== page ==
At least 46 aircraft reportedly landed at the Maiduguri International Airport, most conveying guests to the ceremony. On a normal day, about five aircraft land at the airport.

But the event turned out to be a nightmare for motorists and locals in the state who woke up to see armed security personnel barricading roads in strategic locations in the state capital.

The police had on Tuesday issued a statement that they would be blocking routes on Saturday for federal government functionaries visiting the state.

UPDATE: Over seventy jets landed in Maiduguri International Airport from yesterday to today for GMD of NNPC children wedding others are asked to turn back due to shortage of space to land.

Source FAAN

— Mustapha Maina Umar (@MustaphaMainaUm)

The statement, signed by police spokesperson in the state, Edet Okon, did not state the nature of the visit of the functionaries.

Mr Okon, a deputy superintendent of police, said in the statement that the roads were closed for security purposes.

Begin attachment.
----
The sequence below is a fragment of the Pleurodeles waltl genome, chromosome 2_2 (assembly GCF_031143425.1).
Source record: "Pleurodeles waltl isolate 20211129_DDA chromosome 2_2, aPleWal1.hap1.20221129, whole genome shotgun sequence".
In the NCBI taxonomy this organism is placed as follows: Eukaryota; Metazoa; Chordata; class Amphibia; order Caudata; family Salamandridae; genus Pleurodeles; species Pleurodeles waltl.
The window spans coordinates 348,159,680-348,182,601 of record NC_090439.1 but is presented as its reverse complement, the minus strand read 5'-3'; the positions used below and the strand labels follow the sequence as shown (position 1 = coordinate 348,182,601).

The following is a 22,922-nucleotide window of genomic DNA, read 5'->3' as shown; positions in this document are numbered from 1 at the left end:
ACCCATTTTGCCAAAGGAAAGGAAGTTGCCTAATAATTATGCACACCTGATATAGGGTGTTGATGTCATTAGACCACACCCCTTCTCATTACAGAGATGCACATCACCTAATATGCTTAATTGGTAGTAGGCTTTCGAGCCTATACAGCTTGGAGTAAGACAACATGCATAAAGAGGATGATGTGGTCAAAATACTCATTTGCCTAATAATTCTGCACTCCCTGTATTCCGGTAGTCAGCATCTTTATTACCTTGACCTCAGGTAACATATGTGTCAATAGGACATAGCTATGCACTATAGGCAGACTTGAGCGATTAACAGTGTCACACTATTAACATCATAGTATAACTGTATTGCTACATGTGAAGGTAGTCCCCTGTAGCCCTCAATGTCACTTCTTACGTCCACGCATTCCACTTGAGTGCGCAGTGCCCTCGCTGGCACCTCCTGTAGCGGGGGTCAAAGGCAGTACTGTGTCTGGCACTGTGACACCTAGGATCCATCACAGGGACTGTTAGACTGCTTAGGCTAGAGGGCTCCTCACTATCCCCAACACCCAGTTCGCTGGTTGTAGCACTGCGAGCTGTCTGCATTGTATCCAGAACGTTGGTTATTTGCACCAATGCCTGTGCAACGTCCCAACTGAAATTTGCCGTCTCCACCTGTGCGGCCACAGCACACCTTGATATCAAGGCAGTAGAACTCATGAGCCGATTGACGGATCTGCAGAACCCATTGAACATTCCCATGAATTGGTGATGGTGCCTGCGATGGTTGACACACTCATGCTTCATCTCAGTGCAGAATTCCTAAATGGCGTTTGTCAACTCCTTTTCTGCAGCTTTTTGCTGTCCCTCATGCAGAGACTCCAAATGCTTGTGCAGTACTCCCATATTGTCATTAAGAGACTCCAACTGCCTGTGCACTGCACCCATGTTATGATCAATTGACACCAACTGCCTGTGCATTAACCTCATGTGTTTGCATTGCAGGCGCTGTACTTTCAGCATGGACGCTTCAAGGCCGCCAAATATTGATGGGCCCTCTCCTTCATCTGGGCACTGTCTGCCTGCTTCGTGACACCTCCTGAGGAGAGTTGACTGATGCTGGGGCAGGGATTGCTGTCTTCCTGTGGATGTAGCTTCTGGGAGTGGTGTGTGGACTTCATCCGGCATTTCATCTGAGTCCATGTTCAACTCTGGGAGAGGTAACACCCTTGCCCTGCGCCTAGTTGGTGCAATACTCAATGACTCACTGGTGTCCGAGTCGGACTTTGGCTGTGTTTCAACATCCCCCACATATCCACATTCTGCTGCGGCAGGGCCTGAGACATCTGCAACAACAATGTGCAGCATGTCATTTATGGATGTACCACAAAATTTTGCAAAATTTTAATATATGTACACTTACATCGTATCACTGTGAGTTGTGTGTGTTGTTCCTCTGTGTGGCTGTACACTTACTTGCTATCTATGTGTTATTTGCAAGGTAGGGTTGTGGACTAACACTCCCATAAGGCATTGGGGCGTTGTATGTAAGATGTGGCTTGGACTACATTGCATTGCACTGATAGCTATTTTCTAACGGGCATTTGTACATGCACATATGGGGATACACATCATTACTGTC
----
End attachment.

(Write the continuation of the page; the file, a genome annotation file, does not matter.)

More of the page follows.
“This is to inform the general public that, owing to the expected visit of Federal Government functionaries and other dignitaries to the State, the following roads will be partially and temporarily closed to traffic on Saturday, 28th December 2019.”

He went on to list how each of the major routes leading from the airport to different locations would be shut down till the guest leave.

“One lane of the Maiduguri-Kano Road – particularly the left lane when coming from Airport Roundabout up to Horseman Roundabout; and the right lane when moving from Horseman Roundabout through Sir Kashim Ibrahim Way/Dandal Road up to the Shehu’s palace, ” he said.

“One lane of Mai Ibrahim road and Shehu Laminu way (Polo Road)– particularly the right lane from Horseman Roundabout to the Government House.

“Also, there will be road diversion at Horseman Roundabout, Damboa Road Junction along Mai Ibrahim Road, Bolori Roundabout and at Dandal Police Station; while the West-End part of the UBA roundabout will be completely closed.

“To this end, motorists are advised to stick to the lane that will be open to traffic or to explore alternative routes for the period that the temporary closure will be in force.”

The development caused a lot of discomfort to road users especially those out to attend other events.